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marianne Jimbaran - A travel report by Marianne
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Jimbaran,  Indonesia - flag Indonesia
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marianne's travel reports

Where to stay in Bali: Sanur or Jimbaran?

  15 votes
Page: 1 2 3 4
Jimbaran looked good on the map; a crescent-shaped bay with a dotted strip on the edge which meant; beach. What I did not like was the white strip in the north which said; Ngurah Rai Airport. report of the month contest
Apr 2007

Jimbaran Beach and Kuta Airport
Jimbaran Beach and Kuta Airport
Sanur looked equally good, the only difference was that the map did not show the dotted strip or the airport. As Sanur is described as a quieter alternative to Kuta, I was sure it must offer sea, sand, hotels and entertainment.

Sanur's 5 km shoreline is a paved promenade. At high tide the sea gets almost as far as this walkway and there is hardly any beach. At low tide a huge expanse of shore gets exposed and makes swimming impossible as the sea stays shallow for at least 500 m. Another problem is the reef 1 km off shore, beyond it the currents are very dangerous. It is an ideal place for children but not for (serious) swimmers.

Some 10 years ago the situation was different. Sanur had a good patch of white sand beach. But a tourist-oriented mega-project, the brainchild of Tommy Suharto (son of former president Suharto) developed Serangan Island, just off Sanur's coast. Land was reclaimed and a causeway to the mainland was constructed. This changed the tidal patterns and resulted in serious erosion of Sanur's beach.

Sanur's main street Jl Danau Tamblingan is a very busy road and all hotels on this street suffer from traffic noise. North Sanur is much quieter esp. near Jl Hang Tuah, but there is hardly any beach.

We stayed one night, walked the length of the beach but did not find Sanur attractive. That's why we moved on to Jimbaran.

The drawback of Jimbaran was the airport at a distance of only 2 km. Therefore, I had expected Jimbaran to be very noisy, but I was wrong. On the contrary there was very little noise and none at all when the wind blew to the north. The proximinity of the airport offered fascinating views of aircraft landing and taking-off as gracefully as big white streamlined birds.

On the southern tip of the crescent there are several top-notch resort hotels. They must have had hardly any bookings or alternatively all their guests stayed inthe grounds because during our 5-day visit we did not meet more than a handful of tourists.

Favourite spots:
Jimbaran Beach at sunset
Jimbaran Beach at sunset
Jimbaran is an excellent place to stay for a few days and enjoy sun and sea. The sea can be rough at times with huge waves. The beach is especially attractive late afternoon when Indonesians come to enjoy the fresh wind and see the sunset. Bus loads disgorge their passengers, but the beach is wide and there is enough space for everybody. During the daytime the beach is almost deserted. Some of the fish restautrants rent out sun-umbrellas and sunbeds.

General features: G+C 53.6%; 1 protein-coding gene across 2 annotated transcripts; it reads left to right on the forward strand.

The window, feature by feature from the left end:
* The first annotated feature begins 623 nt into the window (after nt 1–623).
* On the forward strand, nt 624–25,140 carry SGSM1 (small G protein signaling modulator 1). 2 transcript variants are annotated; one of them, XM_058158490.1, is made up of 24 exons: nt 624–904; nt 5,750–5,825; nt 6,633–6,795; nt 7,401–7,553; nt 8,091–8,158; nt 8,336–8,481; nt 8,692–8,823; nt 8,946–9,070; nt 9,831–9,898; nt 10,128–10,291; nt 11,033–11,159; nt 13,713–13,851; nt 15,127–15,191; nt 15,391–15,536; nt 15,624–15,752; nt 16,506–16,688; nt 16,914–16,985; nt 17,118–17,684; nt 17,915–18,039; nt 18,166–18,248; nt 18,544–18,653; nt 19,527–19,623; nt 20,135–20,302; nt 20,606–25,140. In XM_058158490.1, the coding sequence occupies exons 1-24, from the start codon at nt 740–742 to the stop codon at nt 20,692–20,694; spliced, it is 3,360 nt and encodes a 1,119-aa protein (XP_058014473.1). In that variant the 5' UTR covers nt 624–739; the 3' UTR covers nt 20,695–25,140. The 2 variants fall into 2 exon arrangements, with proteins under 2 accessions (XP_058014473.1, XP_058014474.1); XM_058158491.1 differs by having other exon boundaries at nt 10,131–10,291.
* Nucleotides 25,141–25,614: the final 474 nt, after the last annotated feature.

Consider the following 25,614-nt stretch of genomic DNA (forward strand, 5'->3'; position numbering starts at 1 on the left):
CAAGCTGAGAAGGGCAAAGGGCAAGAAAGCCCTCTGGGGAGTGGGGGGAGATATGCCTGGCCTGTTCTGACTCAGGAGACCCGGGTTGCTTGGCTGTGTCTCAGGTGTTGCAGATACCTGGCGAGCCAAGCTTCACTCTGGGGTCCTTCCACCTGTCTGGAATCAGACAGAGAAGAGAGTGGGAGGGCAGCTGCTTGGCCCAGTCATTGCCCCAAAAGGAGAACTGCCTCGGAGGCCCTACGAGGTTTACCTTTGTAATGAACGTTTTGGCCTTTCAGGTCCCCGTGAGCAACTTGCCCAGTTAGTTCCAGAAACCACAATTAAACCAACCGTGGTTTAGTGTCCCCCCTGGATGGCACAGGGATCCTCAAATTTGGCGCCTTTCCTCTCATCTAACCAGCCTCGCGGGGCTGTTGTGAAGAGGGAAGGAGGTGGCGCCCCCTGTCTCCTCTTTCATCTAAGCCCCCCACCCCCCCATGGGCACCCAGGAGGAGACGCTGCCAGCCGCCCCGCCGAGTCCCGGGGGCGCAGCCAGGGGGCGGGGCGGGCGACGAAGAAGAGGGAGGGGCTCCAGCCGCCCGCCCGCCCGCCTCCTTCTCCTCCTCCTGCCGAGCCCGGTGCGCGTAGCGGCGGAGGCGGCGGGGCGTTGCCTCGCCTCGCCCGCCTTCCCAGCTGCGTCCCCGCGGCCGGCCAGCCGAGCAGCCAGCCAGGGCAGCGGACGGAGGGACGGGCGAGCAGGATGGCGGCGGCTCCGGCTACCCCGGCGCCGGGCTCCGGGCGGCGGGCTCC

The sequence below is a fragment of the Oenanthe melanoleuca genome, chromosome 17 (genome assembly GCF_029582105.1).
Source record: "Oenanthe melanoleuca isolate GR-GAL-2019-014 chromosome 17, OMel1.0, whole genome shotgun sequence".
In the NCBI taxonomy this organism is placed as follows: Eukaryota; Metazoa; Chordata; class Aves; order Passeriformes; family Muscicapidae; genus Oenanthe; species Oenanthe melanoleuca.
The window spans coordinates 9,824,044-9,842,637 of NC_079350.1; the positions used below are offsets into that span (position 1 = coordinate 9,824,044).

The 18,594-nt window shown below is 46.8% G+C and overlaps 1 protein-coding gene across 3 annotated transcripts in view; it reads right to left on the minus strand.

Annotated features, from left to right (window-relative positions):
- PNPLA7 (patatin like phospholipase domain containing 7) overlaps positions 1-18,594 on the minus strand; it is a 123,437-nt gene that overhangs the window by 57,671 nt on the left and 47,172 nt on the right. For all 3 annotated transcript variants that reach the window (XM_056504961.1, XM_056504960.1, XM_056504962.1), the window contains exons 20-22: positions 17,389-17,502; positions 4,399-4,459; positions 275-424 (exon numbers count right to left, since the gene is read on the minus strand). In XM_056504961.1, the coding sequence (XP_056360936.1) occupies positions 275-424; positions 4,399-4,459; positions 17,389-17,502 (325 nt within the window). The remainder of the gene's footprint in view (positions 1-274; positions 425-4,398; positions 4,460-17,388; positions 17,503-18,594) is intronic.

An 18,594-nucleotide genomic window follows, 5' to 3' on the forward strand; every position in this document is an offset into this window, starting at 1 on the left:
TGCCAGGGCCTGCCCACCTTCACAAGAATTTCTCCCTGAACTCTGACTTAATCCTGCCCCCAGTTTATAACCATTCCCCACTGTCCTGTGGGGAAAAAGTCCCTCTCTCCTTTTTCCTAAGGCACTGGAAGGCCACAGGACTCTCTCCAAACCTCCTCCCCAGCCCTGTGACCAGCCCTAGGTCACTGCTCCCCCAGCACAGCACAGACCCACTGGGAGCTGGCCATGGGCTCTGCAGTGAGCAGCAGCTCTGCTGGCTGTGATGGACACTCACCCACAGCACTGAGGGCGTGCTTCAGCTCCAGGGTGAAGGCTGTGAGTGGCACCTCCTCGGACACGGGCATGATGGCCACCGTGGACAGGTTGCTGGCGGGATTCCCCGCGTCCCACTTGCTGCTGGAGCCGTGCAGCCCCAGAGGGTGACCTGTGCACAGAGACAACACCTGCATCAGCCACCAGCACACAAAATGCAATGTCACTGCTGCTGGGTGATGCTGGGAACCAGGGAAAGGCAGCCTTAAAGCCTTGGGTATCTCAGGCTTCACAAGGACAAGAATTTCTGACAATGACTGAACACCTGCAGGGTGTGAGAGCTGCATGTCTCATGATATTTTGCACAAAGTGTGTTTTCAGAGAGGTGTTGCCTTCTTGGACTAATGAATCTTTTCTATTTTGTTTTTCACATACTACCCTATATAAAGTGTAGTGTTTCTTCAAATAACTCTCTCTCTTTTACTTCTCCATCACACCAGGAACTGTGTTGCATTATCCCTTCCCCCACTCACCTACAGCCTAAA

The town of Jimbaran is also worth exploring. The fruit and vegetable market is a lively affair and sells lots of exotic fruits. There are two supermarkets. The ATM is next to the Minimart supermarket.

What's really great:
Denpasar Centre
Denpasar Centre

Dark blue bemos (mini buses) run along Jl Raya Uluwatu and terminate at Denpasar's Tegal bemo terminal. From here it is a ten-minute walk to the city centre.

Denpasar is Bali's capital and a middle-sized town with roaring motorbikes and congested roads. In spite of air pollution and noise I would label it as a pleasant town. No exceptional sights but sufficient places to see daily life.

Most Indonesian towns have a central gardenlike public square the alun alun. Denpasar is no exception. On the northern edge is a bronze statue commemorating the Puputan. The Royal family committed mass suicide rather than submit to Dutch colonial demands. A black-and-white photo series of this event can be seenin the Bali Museum.

Bali Museum on the alun alun is interesting because of the building itself and the exhibits. It consists of 4 buildings situated in courtyards full of tropical flowers. My favourite is Gedung Tabanan whose theme is music and dance.

Pasar Kumbasari
Pasar Kumbasari

Pasar Badung is a traditional market and a cornucopia of fruit, vegetables, fish, meat and all kind of household articles. One section is devoted to spices. On the second floor a large display of souvenirs. Persistant self-appointed guides who attach themselves to tourists like clinging foil prevented us from browsing at leisure.

Pasar Kumbasari is the wholesale market for souvenir and supplier to shops in Kuta, Ubud and other tourist centres. Sales people are busy polishing and varnishing wood carvings. Row after row of Ubud paintings, sarongs in all colours and designs and therefore this is the best place to buy souvenirs; wide selection and best price.

Jalan Sulawesi is in one entire street full of shops, wholesale and retail, selling textiles. Counters festooned with sarongs in all hues of brown and gold. Rainbow coloured silks and cottons are draped along the walls. A perfect place to browse and an excellent place to buy.

Villa Puri Royan
Villa Puri Royan
Villa Puri Royan is a complex built around a swimming pool. It offers accommodation in 2-storey villas (each villa is on one floor). These are very comfortable with homely furnishing. These can also be rented for a long stay. The ordinary rooms are in the main building. They have a balcony, a veranda are spacious but sparsely furnished and are excellent value. Breakfast is included; a choice of toast and egg, American style pancakes or mie goreng (fried noodles).